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Mr. Douglas Hogg (Sleaford and North Hykeham): May we have an early debate to discuss the failures of the

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health service in Lincolnshire? Is the Leader of the House aware that my constituents have to wait 68 weeks for an appointment with a consultant neurologist at Pilgrim hospital, Boston? Is he further aware that my constituents in and around Sleaford cannot get on to national health service dental panels, so cannot get NHS dentistry? Is he further aware that my constituents suffering from multiple sclerosis cannot get beta interferon? Is not that a scandal and should not the Government now be held to account for their failure?

Mr. Cook: I am delighted to inform the right hon. and learned Gentleman that not only have waiting lists fallen by 125,000 in the past four years, but waiting times have also fallen. I am sure that he will wish to express full support for our NHS plan which proposes to cut the average waiting time of 13 weeks for an out-patient appointment.

I am rather surprised that the right hon. and learned Gentleman should have the gall to complain about the provision of NHS dentists. During the 18 years in which he supported a Conservative Government the NHS dentistry service went through a massive reduction. This Government have increased the dentist panels and are looking for an increase in and return to NHS dentists across the land in the way that should have been maintained under the Conservative Government.

Paul Flynn (Newport, West): May we have a debate on early-day motion 93?

It is about the plight of 5 million endowment policy holders whose endowments will not mature and pay off their mortgages, let alone pay the nest egg that they were promised by the sales people who made huge commissions. Only 10,000 of those 5 million people have been compensated. Can we ask the Financial Services Authority to send its leaflet advising on how to claim compensation to all those families who have received amber or red letters?

Mr. Cook: All endowment mortgage holders should have been sent the FSA factsheet explaining the situation, and their right to complain and to take it forward if they are concerned. Indeed, I can confirm that the factsheet has been sent to a number of endowment mortgage holders because I received one myself.

Mr. Michael Jack (Fylde): Today, the Home Secretary is meeting 80 chief constables to talk about ways in which the performance of the police service can be improved. Will the Leader of the House invite the Home Secretary to make a statement on those matters in the light of the disturbing headline in the Lancashire Evening Post on Wednesday 11 July:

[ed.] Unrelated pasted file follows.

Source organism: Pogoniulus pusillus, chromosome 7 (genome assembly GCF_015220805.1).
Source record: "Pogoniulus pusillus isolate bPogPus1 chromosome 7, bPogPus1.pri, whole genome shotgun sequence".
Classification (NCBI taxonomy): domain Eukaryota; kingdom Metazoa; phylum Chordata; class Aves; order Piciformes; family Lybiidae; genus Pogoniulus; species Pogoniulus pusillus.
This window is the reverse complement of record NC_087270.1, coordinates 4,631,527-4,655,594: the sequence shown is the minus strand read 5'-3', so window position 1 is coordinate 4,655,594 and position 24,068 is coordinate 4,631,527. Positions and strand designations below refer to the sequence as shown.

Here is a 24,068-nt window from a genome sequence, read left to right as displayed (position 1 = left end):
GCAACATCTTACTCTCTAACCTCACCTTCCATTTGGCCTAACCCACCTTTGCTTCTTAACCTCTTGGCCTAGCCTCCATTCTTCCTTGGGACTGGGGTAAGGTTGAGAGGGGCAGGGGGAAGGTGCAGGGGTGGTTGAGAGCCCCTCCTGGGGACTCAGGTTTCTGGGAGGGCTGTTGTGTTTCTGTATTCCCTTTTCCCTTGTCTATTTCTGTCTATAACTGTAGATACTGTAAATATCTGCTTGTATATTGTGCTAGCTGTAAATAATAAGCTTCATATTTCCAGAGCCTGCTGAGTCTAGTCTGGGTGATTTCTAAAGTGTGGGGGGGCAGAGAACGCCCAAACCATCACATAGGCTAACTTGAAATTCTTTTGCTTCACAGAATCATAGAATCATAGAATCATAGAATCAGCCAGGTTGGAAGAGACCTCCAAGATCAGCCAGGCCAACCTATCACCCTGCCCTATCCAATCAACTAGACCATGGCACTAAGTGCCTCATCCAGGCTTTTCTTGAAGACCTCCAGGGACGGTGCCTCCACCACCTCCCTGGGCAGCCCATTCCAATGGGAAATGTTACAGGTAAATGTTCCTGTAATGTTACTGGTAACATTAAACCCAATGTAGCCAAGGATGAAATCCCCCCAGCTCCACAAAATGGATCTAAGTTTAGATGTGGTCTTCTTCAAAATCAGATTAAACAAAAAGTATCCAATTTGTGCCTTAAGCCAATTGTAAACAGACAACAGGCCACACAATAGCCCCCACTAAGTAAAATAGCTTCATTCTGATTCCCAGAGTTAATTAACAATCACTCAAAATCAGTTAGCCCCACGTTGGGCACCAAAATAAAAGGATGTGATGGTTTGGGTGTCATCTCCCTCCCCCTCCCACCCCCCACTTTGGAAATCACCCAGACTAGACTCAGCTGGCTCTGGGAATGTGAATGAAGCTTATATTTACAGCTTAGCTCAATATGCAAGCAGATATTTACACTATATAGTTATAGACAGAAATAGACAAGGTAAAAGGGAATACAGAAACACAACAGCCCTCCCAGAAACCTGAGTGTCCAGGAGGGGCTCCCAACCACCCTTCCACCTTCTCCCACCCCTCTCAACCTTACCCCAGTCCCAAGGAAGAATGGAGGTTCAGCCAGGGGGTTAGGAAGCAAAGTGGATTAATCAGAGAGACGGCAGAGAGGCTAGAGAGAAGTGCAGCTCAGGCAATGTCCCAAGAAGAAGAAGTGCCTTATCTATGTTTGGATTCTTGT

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The police admitted that they have do not enough staff to man the 999 call system. In the same article, the hon. Member for Chorley (Mr. Hoyle), who is in the Chamber, states:

This is a scandalous situation and it needs to be probed. The Home Secretary should come to the Dispatch Box and answer for it.

Mr. Cook: I am happy to assure the right hon. Gentleman that, come the autumn, there will be plenty of opportunities to discuss questions as to the competence of the judicial system and criminal procedures, because there will a number of pieces of legislation on those matters and I am sure that my right hon. Friend the Home Secretary will be at the Dispatch Box on a number of occasions.

In the meantime, I am pleased to tell the right hon. Gentleman and the House that he can take encouragement from the fact that in the past year, for the first time in a decade, which also embraces the period when his party was in office, we have seen a reversal of the decline in police numbers. Police numbers went up by 1,350 in the past year. I am even more pleased to tell the House that the number of people being attracted into training for the police has gone up by 75 per cent., so we can look forward to a much greater increase in future years, which will assist with the problems that he identifies.